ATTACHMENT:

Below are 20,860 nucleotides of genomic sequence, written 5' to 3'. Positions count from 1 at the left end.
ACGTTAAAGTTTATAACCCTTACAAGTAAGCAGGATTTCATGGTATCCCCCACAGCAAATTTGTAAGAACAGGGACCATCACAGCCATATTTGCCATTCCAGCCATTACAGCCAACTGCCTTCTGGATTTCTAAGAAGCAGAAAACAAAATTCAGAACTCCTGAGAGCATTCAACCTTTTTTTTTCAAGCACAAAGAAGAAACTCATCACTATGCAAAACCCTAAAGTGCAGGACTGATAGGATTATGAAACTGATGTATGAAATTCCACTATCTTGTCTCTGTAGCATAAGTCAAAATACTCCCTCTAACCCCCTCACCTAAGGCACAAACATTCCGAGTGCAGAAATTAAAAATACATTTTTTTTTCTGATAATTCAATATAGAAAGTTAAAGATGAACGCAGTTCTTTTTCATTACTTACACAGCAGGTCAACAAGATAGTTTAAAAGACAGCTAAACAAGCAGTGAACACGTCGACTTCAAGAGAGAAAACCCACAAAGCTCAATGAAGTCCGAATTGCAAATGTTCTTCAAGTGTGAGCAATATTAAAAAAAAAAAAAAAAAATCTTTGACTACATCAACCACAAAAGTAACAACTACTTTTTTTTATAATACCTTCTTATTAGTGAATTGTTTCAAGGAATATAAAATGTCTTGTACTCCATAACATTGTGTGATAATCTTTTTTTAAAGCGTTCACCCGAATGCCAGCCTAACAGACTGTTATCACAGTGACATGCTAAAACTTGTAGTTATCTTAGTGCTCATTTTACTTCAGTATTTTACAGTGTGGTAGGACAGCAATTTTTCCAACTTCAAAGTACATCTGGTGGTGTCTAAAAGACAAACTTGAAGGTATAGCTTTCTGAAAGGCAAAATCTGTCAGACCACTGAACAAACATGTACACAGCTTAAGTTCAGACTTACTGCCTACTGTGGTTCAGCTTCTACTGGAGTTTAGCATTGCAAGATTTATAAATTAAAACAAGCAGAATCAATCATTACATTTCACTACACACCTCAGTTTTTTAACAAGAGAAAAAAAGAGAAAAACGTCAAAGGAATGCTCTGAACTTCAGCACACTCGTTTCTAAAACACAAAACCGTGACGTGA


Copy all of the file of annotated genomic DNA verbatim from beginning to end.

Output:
Below are 20,860 nucleotides of genomic sequence, written 5' to 3'. Positions count from 1 at the left end.
ACGTTAAAGTTTATAACCCTTACAAGTAAGCAGGATTTCATGGTATCCCCCACAGCAAATTTGTAAGAACAGGGACCATCACAGCCATATTTGCCATTCCAGCCATTACAGCCAACTGCCTTCTGGATTTCTAAGAAGCAGAAAACAAAATTCAGAACTCCTGAGAGCATTCAACCTTTTTTTTTCAAGCACAAAGAAGAAACTCATCACTATGCAAAACCCTAAAGTGCAGGACTGATAGGATTATGAAACTGATGTATGAAATTCCACTATCTTGTCTCTGTAGCATAAGTCAAAATACTCCCTCTAACCCCCTCACCTAAGGCACAAACATTCCGAGTGCAGAAATTAAAAATACATTTTTTTTTCTGATAATTCAATATAGAAAGTTAAAGATGAACGCAGTTCTTTTTCATTACTTACACAGCAGGTCAACAAGATAGTTTAAAAGACAGCTAAACAAGCAGTGAACACGTCGACTTCAAGAGAGAAAACCCACAAAGCTCAATGAAGTCCGAATTGCAAATGTTCTTCAAGTGTGAGCAATATTAAAAAAAAAAAAAAAAAATCTTTGACTACATCAACCACAAAAGTAACAACTACTTTTTTTTATAATACCTTCTTATTAGTGAATTGTTTCAAGGAATATAAAATGTCTTGTACTCCATAACATTGTGTGATAATCTTTTTTTAAAGCGTTCACCCGAATGCCAGCCTAACAGACTGTTATCACAGTGACATGCTAAAACTTGTAGTTATCTTAGTGCTCATTTTACTTCAGTATTTTACAGTGTGGTAGGACAGCAATTTTTCCAACTTCAAAGTACATCTGGTGGTGTCTAAAAGACAAACTTGAAGGTATAGCTTTCTGAAAGGCAAAATCTGTCAGACCACTGAACAAACATGTACACAGCTTAAGTTCAGACTTACTGCCTACTGTGGTTCAGCTTCTACTGGAGTTTAGCATTGCAAGATTTATAAATTAAAACAAGCAGAATCAATCATTACATTTCACTACACACCTCAGTTTTTTAACAAGAGAAAAAAAGAGAAAAACGTCAAAGGAATGCTCTGAACTTCAGCACACTCGTTTCTAAAACACAAAACCGTGACGTGA